Alcohol, tobacco and cannabis as factors in the perpetration of violence across adolescence and early adulthood

Doctoral thesis English OPEN
Jones, Roland Morgan (2015)
  • Subject: RA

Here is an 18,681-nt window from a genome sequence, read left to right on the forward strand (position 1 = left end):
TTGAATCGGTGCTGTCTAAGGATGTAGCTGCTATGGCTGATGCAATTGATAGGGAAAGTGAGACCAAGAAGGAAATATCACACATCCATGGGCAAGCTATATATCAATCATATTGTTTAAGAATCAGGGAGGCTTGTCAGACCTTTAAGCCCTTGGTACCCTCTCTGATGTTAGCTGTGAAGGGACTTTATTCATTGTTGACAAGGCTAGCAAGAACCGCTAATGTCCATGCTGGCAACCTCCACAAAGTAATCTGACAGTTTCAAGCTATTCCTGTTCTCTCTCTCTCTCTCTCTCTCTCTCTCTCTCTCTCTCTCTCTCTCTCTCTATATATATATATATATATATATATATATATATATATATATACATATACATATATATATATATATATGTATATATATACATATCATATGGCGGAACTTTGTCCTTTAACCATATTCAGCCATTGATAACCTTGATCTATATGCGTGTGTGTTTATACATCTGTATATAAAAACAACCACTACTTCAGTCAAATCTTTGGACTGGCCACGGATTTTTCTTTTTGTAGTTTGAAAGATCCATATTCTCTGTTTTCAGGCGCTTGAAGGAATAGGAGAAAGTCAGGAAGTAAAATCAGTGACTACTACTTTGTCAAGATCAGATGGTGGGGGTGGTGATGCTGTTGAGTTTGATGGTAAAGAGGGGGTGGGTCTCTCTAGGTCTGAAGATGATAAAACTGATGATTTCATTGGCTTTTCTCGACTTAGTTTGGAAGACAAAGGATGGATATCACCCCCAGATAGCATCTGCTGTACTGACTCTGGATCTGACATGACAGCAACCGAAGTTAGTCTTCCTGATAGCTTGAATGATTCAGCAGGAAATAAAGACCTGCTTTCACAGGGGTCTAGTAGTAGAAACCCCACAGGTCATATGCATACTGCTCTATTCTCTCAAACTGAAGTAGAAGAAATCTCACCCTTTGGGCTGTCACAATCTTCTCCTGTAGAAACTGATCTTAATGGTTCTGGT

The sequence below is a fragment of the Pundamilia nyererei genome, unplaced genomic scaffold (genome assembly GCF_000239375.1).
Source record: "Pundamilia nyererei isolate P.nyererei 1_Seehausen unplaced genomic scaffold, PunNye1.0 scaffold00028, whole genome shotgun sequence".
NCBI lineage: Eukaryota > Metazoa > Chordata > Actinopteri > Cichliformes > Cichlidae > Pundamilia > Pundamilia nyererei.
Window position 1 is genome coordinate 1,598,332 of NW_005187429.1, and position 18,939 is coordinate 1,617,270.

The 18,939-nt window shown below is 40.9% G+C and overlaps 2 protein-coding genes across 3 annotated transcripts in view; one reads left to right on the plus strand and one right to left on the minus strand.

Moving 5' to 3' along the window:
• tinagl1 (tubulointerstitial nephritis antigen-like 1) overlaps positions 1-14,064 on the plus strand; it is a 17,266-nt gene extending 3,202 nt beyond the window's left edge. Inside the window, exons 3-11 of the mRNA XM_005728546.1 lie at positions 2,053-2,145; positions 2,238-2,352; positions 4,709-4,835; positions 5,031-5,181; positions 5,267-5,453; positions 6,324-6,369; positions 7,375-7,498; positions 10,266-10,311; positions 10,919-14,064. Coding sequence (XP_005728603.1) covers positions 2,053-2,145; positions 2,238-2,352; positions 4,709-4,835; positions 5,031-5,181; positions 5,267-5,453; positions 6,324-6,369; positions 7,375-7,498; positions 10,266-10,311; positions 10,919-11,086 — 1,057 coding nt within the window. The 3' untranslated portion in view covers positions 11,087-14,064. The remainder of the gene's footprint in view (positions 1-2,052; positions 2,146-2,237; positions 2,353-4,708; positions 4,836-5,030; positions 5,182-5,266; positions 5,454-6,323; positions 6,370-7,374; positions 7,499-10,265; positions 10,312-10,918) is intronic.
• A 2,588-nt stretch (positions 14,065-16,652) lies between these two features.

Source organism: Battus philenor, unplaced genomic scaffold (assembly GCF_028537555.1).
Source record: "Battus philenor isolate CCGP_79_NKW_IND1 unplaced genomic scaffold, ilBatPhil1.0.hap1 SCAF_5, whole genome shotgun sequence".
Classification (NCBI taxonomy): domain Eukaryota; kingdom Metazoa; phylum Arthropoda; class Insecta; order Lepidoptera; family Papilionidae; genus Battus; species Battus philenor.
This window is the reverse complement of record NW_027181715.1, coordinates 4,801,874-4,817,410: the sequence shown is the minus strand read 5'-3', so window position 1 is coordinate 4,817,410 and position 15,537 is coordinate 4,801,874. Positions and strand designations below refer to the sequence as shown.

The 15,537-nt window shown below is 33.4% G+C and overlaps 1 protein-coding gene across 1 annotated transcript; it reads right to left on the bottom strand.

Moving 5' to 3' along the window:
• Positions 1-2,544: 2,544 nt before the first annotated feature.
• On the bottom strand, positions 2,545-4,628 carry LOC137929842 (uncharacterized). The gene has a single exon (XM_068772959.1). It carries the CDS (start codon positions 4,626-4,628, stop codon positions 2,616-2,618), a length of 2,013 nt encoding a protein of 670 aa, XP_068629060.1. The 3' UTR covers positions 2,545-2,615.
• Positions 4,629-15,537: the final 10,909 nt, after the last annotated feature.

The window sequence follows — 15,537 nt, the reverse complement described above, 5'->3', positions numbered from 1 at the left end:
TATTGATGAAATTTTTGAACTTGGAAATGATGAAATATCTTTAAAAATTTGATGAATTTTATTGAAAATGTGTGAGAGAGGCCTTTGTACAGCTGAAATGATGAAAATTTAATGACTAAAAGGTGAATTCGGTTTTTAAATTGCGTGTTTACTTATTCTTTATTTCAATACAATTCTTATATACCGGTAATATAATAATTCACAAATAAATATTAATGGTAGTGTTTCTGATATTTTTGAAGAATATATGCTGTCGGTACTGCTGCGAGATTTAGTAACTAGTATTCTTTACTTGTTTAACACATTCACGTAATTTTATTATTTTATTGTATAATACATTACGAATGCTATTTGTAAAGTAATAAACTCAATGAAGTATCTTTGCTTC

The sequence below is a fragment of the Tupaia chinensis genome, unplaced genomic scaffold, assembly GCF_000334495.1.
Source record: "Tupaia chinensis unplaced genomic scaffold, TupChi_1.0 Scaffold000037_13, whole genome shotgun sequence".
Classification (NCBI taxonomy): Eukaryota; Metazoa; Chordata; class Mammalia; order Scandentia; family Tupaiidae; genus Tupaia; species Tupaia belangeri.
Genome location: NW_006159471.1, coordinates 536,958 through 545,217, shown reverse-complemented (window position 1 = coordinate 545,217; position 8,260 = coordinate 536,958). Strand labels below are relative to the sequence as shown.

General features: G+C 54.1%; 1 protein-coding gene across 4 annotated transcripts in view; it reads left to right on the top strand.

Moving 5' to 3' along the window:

I investigated the longitudinal relationship between alcohol use, cannabis use and cigarette smoking and serious violence using data from a prospective longitudinal, nationally representative cohort of 17,519 individuals interviewed on 4 occasions. Participants were between 12 and 17 years of age at wave I and were between 23 and 32 year of age at wave IV.\ud There was a linear relationship between the number of drinks consumed but not frequency of drinking alcohol and violence. The number of individuals needed to abstain from drinking alcohol to prevent one from becoming violent was estimated. Smokers were also twice as likely to report subsequent violence within the next year, however there was no relationship between cannabis use and incident violence within the next year.\ud Analysis of the entire cohort (whether or not they reported violence at baseline) incorporated individual change in substance use over time to investigate the longitudinal relationship between substance use and violence. Moderate drinkers were approximately 1.4 times more likely to be violent than non-drinkers. Cigarette smoking and cannabis use was also associated with similar increases, but heavier drinkers were more than twice as likely to report serious violence. When the trajectories of violence were investigated, predictive marginal effects showed that drinking 1-4 drinks on each occasion was associated with an increased risk of violence during adolescence, but as the individuals got older the risk of violence tended to converge with that of non-drinkers by age 20. Heavier drinking however, was associated with a greater risk of violence well into adulthood, although the trajectories tended to converge by age 30.\ud The relationship between personality traits, alcohol and violence was then investigated using structural equation modelling. Alcohol was found to mediate the association between violence and specific personality characteristics, especially anger/hostility and extroversion.
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